A Quick Recap
Rather than rewrite the story, go ahead and check out the full recap and summary from npm on their blog.
What happened next is the reason we are writing this post. Azer Koçulu published a number of packages on npm, one of which was the left-pad package which is a simple bit of code that is depended upon by many other packages. After the package was unpublished, many popular projects began having build failures due to the missing package. This is concerning in itself that anyone could unpublish a dependency you have, or a dependency of a dependency of a dependency and cause you or your team real headaches. Shortly after left-pad was unpublished, the npm team decided to un-unpublish it with a new owner to fix the many breaking builds around the internet. What is more concerning though, is the fact that once a package is unpublished, anyone can grab those package names you depend on somewhere in your dependency tree and push new, potentially malicious code into your project. In general, this wouldn’t be too bad because your package likely relies on a version that was unpublished and the new published version would not be pulled in. However, many people when installing dependencies use the commands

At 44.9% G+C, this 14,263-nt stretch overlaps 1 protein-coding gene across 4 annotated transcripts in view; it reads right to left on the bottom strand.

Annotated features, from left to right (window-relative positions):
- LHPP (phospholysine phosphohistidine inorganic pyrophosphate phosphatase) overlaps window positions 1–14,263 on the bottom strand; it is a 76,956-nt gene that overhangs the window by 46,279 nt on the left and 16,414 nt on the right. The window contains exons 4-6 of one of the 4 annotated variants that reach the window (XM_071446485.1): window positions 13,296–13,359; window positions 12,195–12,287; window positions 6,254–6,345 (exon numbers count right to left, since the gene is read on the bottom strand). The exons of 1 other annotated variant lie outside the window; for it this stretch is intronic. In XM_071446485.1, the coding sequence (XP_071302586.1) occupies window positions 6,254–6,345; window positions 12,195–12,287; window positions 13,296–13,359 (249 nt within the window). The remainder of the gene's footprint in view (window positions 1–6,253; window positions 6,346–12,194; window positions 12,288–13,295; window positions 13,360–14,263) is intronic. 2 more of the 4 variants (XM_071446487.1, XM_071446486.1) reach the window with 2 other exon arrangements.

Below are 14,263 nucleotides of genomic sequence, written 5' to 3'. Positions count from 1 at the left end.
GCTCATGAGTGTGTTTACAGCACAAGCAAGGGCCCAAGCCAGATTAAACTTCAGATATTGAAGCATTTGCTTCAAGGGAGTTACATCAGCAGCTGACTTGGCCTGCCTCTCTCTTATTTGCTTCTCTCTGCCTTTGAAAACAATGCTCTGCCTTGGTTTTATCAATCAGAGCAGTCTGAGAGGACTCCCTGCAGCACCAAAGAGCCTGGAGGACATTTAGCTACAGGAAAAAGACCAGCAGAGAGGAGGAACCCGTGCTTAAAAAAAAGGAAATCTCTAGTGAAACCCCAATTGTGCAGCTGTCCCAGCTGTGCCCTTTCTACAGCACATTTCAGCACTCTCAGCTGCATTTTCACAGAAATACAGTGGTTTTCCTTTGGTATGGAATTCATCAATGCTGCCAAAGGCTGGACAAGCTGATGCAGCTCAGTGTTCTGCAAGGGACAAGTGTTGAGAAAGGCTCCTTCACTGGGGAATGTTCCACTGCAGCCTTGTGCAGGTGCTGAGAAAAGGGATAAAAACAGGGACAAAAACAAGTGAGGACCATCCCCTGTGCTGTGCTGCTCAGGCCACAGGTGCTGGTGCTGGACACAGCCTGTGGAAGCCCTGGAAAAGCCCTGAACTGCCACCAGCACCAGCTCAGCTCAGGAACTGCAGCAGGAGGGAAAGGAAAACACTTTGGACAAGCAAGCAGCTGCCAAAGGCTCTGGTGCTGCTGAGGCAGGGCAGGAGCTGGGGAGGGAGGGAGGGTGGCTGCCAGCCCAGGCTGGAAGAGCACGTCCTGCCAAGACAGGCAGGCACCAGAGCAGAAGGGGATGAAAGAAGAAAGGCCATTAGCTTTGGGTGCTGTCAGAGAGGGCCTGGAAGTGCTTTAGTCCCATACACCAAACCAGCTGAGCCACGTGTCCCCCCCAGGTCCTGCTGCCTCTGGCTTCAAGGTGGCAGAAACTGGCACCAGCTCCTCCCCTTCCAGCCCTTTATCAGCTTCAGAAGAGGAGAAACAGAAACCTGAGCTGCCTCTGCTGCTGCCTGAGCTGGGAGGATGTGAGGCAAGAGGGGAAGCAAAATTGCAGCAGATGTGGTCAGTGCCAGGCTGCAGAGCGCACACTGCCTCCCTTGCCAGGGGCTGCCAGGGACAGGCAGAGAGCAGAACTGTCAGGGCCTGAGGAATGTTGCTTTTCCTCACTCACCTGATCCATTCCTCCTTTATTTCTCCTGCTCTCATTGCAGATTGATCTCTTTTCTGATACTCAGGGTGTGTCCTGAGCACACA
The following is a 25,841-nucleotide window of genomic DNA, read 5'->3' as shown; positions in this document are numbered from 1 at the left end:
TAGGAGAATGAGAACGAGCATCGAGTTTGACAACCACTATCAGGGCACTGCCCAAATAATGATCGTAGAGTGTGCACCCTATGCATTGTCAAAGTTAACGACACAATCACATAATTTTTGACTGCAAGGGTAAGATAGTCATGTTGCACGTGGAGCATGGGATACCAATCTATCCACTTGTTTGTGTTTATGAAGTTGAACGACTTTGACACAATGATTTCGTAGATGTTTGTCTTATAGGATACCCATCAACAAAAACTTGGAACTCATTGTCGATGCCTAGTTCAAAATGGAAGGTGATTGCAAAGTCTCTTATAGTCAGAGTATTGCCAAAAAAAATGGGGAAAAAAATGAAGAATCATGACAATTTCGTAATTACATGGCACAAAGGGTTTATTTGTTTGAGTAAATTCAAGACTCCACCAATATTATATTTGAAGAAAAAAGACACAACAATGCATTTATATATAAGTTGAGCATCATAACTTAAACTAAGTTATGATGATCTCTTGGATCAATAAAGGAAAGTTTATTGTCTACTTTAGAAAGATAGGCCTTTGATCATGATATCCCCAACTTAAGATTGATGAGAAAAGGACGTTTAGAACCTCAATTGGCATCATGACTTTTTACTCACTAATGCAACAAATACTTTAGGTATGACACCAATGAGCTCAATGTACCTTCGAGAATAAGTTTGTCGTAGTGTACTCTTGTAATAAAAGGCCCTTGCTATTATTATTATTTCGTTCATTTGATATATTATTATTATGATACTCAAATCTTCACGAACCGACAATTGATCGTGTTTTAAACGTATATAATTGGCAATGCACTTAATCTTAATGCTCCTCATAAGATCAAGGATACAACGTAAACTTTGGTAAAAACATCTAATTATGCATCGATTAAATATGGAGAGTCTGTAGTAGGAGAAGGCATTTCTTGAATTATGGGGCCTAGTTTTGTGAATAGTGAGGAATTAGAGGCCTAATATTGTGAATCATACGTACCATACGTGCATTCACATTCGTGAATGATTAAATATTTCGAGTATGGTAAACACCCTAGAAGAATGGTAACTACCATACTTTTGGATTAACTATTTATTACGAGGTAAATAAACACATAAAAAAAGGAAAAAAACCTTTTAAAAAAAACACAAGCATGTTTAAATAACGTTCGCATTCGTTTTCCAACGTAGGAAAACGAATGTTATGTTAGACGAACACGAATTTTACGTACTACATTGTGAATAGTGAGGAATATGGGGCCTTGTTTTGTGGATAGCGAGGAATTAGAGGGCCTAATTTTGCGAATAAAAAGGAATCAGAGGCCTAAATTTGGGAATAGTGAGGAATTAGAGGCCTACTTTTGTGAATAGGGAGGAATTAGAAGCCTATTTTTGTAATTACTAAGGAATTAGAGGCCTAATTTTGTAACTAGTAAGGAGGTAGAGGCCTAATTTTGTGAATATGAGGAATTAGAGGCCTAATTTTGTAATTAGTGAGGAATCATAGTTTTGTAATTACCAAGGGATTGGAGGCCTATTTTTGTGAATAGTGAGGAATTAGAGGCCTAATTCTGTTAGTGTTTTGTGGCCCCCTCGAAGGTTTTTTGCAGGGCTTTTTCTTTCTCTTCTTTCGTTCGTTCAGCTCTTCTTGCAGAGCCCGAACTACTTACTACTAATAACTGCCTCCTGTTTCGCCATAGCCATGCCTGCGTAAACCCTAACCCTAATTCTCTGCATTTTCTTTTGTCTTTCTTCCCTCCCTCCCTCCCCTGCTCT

npm i --save <package-name> or
npm i --save-dev <package-name> which by default installs the latest version published at the time preceded by a
^1.0.0 which tells npm to install any updated version through minor releases the next time dependencies are updated. This means that if you reinstall or update your project and someone has pushed malicious code into a patch (1.0.1) or minor (1.1.0) release from our example, it will automatically be installed in your project.